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In Push for FBI Director James Comey's Trump Memos, Congress Must Protect Whistleblowers

(Image: Adapted from Jared Rodriquez / Truthout)

News reports that FBI Director James Comey documented President Trump's attempt to improperly influence FBI investigations raise serious concerns about the President and the rule of law.

The success of any investigation depends upon the ability of Congressional and Justice Department investigators to speak to all relevant witnesses, even vulnerable employees, without fear that their superiors will threaten them into silence. Congress needs to vigorously push back against attempts to chill whistleblowers and hinder investigations. Under current laws, insiders who are aware of classified information of illegality have few--if any--meaningful options to stop it. The public deserves to know about the real issues, and resources should be focused on discovering the truth, not on intimidating those who expose wrongdoing.

Congress needs to fulfill its constitutional obligation to oversee the executive branch by vigorously investigating these and related issues. Rep. Jason Chaffetz, Chairman of the House Oversight and Government Reform Committee, Senate Judiciary Committee and Senate Intelligence Committee have taken important steps by requesting the Comey memos from the FBI. The Project On Government Oversight applauds these key oversight committees for pursuing these documents and Chairman Chaffetz for his request to the Justice Department Inspector General last week that they investigate the circumstances surrounding President Trump's firing of Comey. We hope these investigations will result in meaningful reforms so intelligence agency whistleblowers can safely report illegalities to Congress in the future.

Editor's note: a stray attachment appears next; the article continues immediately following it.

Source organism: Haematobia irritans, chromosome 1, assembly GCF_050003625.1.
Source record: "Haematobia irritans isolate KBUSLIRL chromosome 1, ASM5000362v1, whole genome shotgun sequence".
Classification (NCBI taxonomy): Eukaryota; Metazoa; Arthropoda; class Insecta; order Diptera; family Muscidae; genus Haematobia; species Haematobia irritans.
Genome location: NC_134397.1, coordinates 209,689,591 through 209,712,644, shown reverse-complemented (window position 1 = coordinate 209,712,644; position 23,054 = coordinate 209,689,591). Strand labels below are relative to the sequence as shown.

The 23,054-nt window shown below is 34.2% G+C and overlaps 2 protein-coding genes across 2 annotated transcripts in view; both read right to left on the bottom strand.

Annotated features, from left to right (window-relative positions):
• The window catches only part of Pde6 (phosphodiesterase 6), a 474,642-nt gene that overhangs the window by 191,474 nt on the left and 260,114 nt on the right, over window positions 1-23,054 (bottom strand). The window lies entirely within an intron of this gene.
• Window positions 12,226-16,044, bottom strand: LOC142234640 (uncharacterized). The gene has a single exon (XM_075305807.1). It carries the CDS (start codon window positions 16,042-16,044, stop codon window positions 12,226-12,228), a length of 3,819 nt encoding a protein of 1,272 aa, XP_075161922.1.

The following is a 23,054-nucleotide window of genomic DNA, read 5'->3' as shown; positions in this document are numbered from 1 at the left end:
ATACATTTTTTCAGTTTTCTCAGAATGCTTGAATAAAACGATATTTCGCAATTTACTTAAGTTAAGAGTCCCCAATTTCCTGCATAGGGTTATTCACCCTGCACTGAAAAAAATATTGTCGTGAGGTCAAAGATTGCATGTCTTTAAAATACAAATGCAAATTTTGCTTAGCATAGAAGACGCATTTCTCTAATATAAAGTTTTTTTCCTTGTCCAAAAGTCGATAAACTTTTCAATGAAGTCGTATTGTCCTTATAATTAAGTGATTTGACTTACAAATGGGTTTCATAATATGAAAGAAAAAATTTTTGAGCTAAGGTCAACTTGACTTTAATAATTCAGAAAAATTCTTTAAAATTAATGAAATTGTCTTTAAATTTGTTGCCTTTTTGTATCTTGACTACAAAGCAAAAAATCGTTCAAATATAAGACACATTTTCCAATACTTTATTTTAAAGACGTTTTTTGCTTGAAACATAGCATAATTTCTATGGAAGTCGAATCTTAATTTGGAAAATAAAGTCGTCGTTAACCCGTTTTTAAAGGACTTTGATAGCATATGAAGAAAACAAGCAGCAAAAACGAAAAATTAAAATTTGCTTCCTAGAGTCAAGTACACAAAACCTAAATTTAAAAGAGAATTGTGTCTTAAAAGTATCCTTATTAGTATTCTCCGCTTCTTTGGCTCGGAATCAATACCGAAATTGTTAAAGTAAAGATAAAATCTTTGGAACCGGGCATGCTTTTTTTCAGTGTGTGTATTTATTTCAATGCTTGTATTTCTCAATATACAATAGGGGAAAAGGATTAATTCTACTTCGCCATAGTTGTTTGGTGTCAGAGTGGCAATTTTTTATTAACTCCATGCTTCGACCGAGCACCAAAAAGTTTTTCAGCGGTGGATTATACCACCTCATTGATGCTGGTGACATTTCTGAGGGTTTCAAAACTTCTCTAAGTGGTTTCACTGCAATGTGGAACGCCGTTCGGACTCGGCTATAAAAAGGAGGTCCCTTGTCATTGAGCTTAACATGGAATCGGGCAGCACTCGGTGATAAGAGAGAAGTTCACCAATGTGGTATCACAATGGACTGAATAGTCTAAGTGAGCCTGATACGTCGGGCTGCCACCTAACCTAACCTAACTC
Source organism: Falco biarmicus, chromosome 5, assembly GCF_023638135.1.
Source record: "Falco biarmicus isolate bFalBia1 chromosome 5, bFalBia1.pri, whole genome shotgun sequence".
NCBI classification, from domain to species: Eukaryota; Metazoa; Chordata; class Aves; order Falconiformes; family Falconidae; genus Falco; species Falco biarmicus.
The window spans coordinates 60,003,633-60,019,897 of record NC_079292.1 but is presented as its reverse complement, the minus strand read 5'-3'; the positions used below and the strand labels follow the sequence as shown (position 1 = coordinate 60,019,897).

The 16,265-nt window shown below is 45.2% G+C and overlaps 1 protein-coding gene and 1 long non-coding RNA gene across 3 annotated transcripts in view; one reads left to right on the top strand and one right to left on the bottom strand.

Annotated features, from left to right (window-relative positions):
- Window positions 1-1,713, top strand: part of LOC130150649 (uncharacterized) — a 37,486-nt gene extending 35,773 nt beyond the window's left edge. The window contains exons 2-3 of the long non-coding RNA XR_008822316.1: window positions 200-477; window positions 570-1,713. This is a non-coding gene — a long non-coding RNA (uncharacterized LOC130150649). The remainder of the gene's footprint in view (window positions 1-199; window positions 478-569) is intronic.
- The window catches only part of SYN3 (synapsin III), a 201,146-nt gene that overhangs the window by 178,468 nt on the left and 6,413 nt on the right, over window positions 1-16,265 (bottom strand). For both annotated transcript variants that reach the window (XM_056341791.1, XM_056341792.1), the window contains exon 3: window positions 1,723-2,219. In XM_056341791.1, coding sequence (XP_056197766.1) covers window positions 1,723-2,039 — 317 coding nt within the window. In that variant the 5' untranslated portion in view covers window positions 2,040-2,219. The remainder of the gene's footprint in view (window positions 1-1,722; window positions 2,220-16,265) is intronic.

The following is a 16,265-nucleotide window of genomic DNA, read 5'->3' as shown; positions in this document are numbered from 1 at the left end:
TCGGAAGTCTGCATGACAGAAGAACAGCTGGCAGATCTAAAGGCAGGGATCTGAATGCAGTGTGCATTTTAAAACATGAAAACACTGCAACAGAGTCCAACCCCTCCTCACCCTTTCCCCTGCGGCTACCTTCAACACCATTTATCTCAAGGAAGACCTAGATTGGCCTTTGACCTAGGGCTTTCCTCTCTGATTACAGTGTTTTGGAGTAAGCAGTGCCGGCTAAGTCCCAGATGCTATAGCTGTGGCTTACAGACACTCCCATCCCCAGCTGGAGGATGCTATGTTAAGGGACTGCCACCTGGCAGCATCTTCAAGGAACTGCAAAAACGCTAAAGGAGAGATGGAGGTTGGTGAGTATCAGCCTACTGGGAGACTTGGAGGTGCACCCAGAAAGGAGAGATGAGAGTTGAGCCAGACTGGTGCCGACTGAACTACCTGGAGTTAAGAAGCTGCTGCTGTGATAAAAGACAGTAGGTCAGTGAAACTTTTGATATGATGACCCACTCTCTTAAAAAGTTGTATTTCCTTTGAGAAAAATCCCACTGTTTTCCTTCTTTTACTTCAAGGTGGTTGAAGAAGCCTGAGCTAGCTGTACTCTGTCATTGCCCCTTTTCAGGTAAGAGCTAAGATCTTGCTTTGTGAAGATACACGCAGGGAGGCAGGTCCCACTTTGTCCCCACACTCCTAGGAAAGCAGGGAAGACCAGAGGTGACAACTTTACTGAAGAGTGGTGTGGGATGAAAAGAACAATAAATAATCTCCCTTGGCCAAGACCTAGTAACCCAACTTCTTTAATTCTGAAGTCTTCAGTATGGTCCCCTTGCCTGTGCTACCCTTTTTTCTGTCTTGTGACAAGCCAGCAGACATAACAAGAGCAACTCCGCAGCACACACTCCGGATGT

These actions, including the Senate Intelligence Committee subpoenaing President Trump’s first National Security Adviser Michael Flynn, are important steps. However, congressional investigations, especially that of the Senate Intelligence Committee, need to be staffed up properly. And Congress should consider whether a special investigative committee needs to be formed given the gravity of the allegations.

It is apparent that the public needs more confidence in any Justice Department investigation that could impact the White House. A special counsel should be appointed by the Deputy Attorney General immediately and insulated as much as possible from the political chain of command within the Department. There are growing bipartisan calls in Congress for just such a special counsel.